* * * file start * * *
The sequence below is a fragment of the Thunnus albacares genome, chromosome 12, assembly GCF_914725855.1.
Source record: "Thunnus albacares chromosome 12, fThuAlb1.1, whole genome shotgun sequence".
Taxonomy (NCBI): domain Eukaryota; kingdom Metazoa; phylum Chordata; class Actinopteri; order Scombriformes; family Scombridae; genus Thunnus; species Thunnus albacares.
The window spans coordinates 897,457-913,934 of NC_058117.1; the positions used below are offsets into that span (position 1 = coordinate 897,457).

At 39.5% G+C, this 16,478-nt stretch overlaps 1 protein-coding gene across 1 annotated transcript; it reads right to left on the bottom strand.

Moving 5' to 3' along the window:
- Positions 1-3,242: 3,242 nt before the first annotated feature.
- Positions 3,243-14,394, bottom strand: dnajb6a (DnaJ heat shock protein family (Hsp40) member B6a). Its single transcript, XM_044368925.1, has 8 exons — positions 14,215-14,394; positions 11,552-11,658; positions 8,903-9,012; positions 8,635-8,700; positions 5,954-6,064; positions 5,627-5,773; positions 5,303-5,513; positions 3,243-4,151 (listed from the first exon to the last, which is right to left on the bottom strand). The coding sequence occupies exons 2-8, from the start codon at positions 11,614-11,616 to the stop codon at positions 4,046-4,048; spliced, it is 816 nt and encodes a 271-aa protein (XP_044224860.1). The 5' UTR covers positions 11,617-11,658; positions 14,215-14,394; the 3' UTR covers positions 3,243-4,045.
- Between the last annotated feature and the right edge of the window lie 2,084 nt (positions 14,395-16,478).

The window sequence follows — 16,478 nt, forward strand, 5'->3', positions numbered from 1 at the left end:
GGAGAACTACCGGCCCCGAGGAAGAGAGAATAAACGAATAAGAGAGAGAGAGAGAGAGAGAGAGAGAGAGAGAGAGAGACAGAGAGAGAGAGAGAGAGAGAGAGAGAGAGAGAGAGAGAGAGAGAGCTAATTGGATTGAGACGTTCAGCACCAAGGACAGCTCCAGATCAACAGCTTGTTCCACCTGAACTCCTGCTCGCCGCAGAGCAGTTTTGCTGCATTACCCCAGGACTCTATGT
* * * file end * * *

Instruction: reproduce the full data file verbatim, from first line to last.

The sequence below is a fragment of the Thunnus albacares genome, chromosome 12, assembly GCF_914725855.1.
Source record: "Thunnus albacares chromosome 12, fThuAlb1.1, whole genome shotgun sequence".
Taxonomy (NCBI): domain Eukaryota; kingdom Metazoa; phylum Chordata; class Actinopteri; order Scombriformes; family Scombridae; genus Thunnus; species Thunnus albacares.
The window spans coordinates 897,457-913,934 of NC_058117.1; the positions used below are offsets into that span (position 1 = coordinate 897,457).

At 39.5% G+C, this 16,478-nt stretch overlaps 1 protein-coding gene across 1 annotated transcript; it reads right to left on the bottom strand.

Moving 5' to 3' along the window:
- Positions 1-3,242: 3,242 nt before the first annotated feature.
- Positions 3,243-14,394, bottom strand: dnajb6a (DnaJ heat shock protein family (Hsp40) member B6a). Its single transcript, XM_044368925.1, has 8 exons — positions 14,215-14,394; positions 11,552-11,658; positions 8,903-9,012; positions 8,635-8,700; positions 5,954-6,064; positions 5,627-5,773; positions 5,303-5,513; positions 3,243-4,151 (listed from the first exon to the last, which is right to left on the bottom strand). The coding sequence occupies exons 2-8, from the start codon at positions 11,614-11,616 to the stop codon at positions 4,046-4,048; spliced, it is 816 nt and encodes a 271-aa protein (XP_044224860.1). The 5' UTR covers positions 11,617-11,658; positions 14,215-14,394; the 3' UTR covers positions 3,243-4,045.
- Between the last annotated feature and the right edge of the window lie 2,084 nt (positions 14,395-16,478).

The window sequence follows — 16,478 nt, forward strand, 5'->3', positions numbered from 1 at the left end:
GGAGAACTACCGGCCCCGAGGAAGAGAGAATAAACGAATAAGAGAGAGAGAGAGAGAGAGAGAGAGAGAGAGAGAGAGACAGAGAGAGAGAGAGAGAGAGAGAGAGAGAGAGAGAGAGAGAGAGAGCTAATTGGATTGAGACGTTCAGCACCAAGGACAGCTCCAGATCAACAGCTTGTTCCACCTGAACTCCTGCTCGCCGCAGAGCAGTTTTGCTGCATTACCCCAGGACTCTATGT